THE FSF says that about half of its revenue comes from members. That’s not too bad compared to a bunch of other non-profits we’ve studied closely over the years. At the FSFE, by contrast, the full-time staff has become almost like a corporate European outpost for Americans, partly a lobbying operation, as noted by Daniel Pocock (he saw it from the inside, taking stock of Fellows’ diminishing involvement). Google plays a big role at the FSFE. It also pays the EFF. Google was a top sponsor of the FSF for a number of years. No need for a Microsoft fixation when Google itself is also problematic (it censors communications, silencing dissent, truth and so on).

“They’re slightly involved in Europe (“foreign activity”), albeit nowhere as much as in the US.”While it’s publicly known today’s EFF is funded partly (maybe mostly) by oligarchs and monopolistic corporations, how much exactly is not publicly known, as there’s no detailed breakdown. We’ll come to that in a moment. This isn’t the first time we examine the EFF’s finances (it’s about the fourth time in recent years). They’re slightly involved in Europe (“foreign activity”), albeit nowhere as much as in the US. They never ever speak about EPO corruption (not in their financial overlords’ personal interest… super-rich people like Mark Cuban).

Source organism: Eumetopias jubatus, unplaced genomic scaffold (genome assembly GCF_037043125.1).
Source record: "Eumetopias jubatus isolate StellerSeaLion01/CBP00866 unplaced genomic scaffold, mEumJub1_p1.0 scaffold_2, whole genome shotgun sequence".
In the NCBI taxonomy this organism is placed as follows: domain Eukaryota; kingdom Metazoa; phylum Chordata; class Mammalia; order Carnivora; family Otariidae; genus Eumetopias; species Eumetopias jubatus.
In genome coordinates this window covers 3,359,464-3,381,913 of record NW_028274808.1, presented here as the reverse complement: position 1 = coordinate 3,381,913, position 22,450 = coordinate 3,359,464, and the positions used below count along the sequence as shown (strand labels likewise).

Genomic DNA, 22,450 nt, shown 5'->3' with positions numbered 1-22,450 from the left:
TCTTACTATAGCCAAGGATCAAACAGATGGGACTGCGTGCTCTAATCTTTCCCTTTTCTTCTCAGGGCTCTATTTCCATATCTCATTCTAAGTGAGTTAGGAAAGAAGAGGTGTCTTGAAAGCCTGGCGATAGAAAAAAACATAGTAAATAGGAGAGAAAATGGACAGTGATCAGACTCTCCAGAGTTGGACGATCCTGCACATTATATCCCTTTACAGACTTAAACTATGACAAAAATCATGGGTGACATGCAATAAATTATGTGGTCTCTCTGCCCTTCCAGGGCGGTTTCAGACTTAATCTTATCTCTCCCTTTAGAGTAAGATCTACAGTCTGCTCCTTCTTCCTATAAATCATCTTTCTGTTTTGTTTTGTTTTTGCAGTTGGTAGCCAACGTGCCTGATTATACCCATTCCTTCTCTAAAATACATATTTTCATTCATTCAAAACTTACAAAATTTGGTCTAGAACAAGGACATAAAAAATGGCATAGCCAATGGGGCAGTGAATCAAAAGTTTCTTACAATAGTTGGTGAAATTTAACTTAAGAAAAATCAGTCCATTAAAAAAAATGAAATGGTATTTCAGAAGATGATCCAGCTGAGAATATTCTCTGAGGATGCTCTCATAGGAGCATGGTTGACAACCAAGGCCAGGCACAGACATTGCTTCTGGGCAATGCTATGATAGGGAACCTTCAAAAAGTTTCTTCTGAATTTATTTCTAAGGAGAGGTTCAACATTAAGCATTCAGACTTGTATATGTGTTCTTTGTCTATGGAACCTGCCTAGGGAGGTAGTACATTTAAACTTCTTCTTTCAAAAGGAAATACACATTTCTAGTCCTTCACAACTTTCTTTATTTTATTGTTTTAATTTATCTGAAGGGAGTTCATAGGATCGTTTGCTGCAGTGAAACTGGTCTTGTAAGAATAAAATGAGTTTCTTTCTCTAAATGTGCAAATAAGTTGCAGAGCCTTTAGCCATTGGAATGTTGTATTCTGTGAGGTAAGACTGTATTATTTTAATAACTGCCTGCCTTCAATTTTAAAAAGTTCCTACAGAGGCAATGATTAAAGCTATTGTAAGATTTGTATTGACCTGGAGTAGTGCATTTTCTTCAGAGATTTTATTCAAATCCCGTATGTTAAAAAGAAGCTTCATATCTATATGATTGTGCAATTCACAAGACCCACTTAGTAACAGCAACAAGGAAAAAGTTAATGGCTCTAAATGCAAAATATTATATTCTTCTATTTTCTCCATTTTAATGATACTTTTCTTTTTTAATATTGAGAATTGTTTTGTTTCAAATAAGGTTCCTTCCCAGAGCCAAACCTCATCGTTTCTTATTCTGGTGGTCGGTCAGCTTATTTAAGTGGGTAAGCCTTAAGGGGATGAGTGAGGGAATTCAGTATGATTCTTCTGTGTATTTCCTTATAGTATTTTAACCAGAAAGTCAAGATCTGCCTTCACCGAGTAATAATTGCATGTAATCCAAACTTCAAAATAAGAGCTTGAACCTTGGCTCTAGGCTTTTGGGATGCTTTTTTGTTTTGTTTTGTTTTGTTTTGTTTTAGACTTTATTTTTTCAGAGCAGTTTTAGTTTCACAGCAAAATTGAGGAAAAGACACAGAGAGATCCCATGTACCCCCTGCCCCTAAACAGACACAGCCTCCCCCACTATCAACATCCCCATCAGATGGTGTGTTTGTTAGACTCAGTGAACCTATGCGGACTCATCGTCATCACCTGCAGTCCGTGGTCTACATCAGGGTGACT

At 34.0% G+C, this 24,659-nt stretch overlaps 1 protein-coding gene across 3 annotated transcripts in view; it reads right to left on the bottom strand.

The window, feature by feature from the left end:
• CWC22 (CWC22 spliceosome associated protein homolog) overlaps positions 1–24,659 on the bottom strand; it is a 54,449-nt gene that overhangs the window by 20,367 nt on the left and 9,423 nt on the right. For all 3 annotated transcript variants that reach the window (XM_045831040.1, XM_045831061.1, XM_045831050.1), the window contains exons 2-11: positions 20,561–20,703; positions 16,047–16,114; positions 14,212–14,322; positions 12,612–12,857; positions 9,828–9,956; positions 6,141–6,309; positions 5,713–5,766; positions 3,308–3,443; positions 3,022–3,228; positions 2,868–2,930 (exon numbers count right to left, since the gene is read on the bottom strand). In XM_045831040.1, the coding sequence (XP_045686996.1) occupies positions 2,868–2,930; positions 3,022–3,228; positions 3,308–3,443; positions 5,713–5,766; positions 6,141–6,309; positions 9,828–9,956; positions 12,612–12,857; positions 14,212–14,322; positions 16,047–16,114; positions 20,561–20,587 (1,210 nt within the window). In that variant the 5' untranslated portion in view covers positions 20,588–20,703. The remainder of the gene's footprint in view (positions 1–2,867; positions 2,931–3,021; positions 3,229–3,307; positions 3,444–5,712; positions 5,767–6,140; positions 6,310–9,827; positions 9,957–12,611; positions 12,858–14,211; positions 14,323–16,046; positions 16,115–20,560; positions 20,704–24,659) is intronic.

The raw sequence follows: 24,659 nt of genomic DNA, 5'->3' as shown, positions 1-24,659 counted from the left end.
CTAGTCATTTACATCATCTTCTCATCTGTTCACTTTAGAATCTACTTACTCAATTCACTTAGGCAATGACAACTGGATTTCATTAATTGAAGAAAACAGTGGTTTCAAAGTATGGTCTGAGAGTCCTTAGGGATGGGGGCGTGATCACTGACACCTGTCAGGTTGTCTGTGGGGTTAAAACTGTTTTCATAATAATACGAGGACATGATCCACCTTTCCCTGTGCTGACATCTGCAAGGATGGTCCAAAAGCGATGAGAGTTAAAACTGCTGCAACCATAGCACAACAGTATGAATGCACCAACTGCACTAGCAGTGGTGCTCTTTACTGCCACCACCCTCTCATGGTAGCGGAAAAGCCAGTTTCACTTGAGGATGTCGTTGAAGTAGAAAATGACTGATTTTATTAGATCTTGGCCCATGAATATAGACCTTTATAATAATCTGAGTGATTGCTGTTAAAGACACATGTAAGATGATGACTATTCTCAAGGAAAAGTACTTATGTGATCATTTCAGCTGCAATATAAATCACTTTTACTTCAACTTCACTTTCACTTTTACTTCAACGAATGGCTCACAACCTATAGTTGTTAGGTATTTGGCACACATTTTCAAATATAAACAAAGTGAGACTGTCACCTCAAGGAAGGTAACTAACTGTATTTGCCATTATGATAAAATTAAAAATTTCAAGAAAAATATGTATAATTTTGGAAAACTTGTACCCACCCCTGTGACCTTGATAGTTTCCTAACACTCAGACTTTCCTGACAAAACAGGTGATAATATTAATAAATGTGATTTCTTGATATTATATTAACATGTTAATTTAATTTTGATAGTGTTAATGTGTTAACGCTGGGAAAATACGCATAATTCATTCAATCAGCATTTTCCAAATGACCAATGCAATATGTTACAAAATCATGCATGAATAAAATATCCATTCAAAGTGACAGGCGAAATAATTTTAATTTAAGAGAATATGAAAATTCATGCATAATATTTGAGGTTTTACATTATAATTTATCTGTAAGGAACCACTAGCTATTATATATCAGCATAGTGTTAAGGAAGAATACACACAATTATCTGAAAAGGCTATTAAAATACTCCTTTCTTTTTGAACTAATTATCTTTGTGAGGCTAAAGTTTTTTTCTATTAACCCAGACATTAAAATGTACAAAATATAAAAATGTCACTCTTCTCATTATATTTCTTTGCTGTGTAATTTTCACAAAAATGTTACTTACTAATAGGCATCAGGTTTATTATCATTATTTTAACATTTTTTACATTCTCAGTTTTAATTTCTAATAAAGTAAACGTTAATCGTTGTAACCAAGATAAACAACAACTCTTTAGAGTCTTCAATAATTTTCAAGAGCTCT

Earlier this month someone published “Firefox usage is down 85% despite Mozilla’s top exec pay going up 400%” (we had highlighted a similar problem a year ago). To quote:

One of the most popular and most intuitive ways to evaluate an NGO is to judge how much of their spending is on their programme of works (or “mission”) and how much is on other things, like administration and fundraising. If you give money to a charity for feeding people in the third world you hope that most of the money you give them goes on food – and not, for example, on company cars for head office staff.

Mozilla looks bad when considered in this light. Fully 30% of all expenditure goes on administration. Charity Navigator, an organisation that measures NGO effectiveness, would give them zero out of ten on the relevant metric. For context, to achieve 5/10 on that measure Mozilla admin would need to be under 25% of spending and, for 10/10, under 15%.

Mozilla is a basketcase and not really the subject of this particular post. For Mozilla see what we wrote last year, based on our findings. They claim to be all about privacy, but they’re doing the opposite. They’re rather dishonest about the whole thing.

Today, without further ado, we present the latest available IRS form [PDF] (bar Form 990-T, which we’ll come to later).